Relationships in the time of corona

Heeding the needs of loved ones in these testing times can help sustain relationships

When Covid-19 hit, the hardest thing to do was staying home. I was like a prisoner in my own apartment, an experience shared by so many. Suddenly, everything that gave me energy had been taken away, and it left me feeling irritable.

I ran out of patience and began to vent my frustration on people close to me. I knew it was unfair. I was being selfish in focusing concerns solely on myself, on how Covid-19 was affecting me. It took some time to realise how much it impacted the whole world. Switching the focus from myself to the broader picture helped me have a more mature view.

When millions were losing jobs, some were busy posting on social media about how they were not able to get a decent haircut or a manicure. I was more concerned with my limited freedom, rather than the deteriorating health of millions of people. I was not putting things in perspective.

An article in John Hopkins Medicine stresses on broadening your support system instead of heavily depending on your partner for all emotional needs because everyone has their own threshold. We all come with individual needs. Speaking to my parents and friends helped immensely during the most difficult times. Never have I been so grateful to the internet for keeping people connected.

It had always been easier for me to complain and find faults in everything, but Covid-19 taught me to introspect. Instead of focusing on the negative, I started working on myself through yoga and healthier habits, and better communication.

Humans tend to show their worst side to the ones who love them the most because we know they will always be there for us despite our unacceptable behaviour. Chartered Counselling Psychologist Krista Rajkarnikar says the pandemic has actually given newfound hope to relationships.

“It is fairly early to have a more specific response to this question, however studies have suggested it is not all bad for relationships. Despite higher divorce rates and various lockdown-related interpersonal difficulties, people have also shown higher rates of care, empathy, concern, and love for family and friends during these pressing times,” she said.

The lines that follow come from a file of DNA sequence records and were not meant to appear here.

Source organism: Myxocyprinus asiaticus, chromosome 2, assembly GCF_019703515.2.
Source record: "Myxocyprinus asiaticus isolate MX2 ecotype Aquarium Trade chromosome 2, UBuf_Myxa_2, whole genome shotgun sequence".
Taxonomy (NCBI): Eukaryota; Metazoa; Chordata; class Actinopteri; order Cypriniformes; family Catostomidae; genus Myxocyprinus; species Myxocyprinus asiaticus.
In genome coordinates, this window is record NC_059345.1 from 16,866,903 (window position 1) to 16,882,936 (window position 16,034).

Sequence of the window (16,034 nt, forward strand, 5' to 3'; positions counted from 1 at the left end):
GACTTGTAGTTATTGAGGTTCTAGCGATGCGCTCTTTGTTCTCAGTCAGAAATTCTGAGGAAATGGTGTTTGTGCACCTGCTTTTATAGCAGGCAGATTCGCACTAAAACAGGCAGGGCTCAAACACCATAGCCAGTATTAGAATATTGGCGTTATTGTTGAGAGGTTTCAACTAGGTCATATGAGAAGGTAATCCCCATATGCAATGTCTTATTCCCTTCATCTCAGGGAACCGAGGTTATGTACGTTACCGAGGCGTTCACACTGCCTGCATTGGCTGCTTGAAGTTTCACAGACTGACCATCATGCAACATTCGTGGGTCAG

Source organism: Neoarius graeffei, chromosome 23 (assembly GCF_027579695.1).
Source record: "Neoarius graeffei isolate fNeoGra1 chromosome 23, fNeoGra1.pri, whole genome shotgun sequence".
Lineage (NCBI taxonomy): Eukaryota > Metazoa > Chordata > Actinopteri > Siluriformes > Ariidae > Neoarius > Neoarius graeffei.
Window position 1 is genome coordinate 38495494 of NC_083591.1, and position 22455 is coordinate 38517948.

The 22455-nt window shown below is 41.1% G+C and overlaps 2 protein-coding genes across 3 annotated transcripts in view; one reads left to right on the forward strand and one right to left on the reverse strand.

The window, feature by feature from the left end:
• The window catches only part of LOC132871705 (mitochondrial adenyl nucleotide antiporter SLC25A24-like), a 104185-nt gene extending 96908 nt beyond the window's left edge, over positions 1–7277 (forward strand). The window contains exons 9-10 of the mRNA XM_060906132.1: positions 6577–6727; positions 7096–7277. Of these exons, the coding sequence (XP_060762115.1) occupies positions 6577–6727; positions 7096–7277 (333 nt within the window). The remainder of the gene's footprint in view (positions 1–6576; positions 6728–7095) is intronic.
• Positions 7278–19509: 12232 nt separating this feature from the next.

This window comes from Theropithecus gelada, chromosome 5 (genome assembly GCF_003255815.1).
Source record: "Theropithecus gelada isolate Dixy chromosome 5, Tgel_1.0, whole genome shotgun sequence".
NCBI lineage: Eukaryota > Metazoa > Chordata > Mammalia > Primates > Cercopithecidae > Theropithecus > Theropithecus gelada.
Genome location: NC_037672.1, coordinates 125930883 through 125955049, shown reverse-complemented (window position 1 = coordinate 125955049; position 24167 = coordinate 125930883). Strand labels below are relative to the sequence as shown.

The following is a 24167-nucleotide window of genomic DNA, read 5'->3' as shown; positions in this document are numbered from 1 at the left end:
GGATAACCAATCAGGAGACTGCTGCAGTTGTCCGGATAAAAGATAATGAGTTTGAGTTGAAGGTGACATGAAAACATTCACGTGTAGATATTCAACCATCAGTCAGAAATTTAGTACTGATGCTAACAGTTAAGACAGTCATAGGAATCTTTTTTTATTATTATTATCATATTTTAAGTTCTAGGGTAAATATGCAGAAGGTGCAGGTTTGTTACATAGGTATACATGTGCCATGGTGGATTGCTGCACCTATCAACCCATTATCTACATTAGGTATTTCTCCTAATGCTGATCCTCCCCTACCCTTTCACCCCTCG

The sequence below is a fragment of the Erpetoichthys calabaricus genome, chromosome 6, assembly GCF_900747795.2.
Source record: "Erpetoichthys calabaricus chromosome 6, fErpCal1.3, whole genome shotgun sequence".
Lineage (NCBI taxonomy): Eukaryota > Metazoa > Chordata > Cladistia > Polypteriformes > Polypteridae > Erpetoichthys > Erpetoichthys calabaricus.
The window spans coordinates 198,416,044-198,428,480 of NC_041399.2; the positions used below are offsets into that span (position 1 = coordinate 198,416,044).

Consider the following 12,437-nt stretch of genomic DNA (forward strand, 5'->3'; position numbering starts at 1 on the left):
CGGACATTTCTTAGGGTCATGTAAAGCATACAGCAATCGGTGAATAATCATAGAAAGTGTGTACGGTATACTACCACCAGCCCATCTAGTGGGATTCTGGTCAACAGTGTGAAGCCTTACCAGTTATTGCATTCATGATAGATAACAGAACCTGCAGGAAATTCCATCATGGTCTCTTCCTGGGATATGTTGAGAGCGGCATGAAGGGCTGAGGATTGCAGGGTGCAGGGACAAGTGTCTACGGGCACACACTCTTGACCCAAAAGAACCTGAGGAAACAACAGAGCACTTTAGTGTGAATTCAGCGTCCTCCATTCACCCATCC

What stands out is the support people received from their families as Covid-19 took a toll on many aspects of people’s lives. A recent Monmouth University poll showed that  most people were still satisfied with their relationships despite the stress of the pandemic.

The poll showed that 51% of the respondents expected their relationship to emerge stronger from the tests the lockdown had put them through, and 1% said their relationships would get worse. Although the findings are reassuring, people are not  numbers.

It is important to focus on individual needs, because we all suffer differently. Even if the majority of people are doing better, it does not matter on an individual level for those who are doing worse. For them, statistics do not mean anything.

In the end, it all comes down to choice. That is what the pandemic has taught us—do we want to hold on, or let go? It is up to us to shape relationships, because they demand they be nurtured. From my reading of people in my life, I have seen that the pandemic is helping people appreciate what they have instead of run after what could be, and take responsibility for their actions.

I know couples who postponed their weddings, and they have all said that despite the stress and anxiety of having to replan the wedding, their relationships have got stronger. Before the pandemic, people with jobs could hardly make time for their loved one, but being together also helped many couples re-bond.

Despite vaccines being rolled out, uncertainties abound. It helps to be more patient and understanding of others as well as of ourselves. This is not an easy time, and relationships take work.

We spend so much time paying attention to other people’s lives, celebrity scandals on our phones that we must remind ourselves to be fully present when we are with the people we love. We have a desire to be heard but we also need time to listen. It is also important to realise when it is an unhealthy relationship, and when it is time to walk away instead of trying to keep fixing it.

I learned the value of nurturing my relationship by listening to people who knew its healthy definition. In most relationships, it is easy to find faults when you go looking, and in the same way it is also easy to find solutions if that is what you want.

A healthy and happy relationship gives people the emotional strength to handle life’s various stressors much better. Always remind yourself that you are choosing to stay in a relationship because it makes you happy and because it makes you a better person. The companionship and emotional support are helpful for your mental well-being.

Anjana Rajbhandary writes this fortnightly Nepali Times column Life Time about socio-cultural issues, mental health and physical health.

Anjana Rajbhandary


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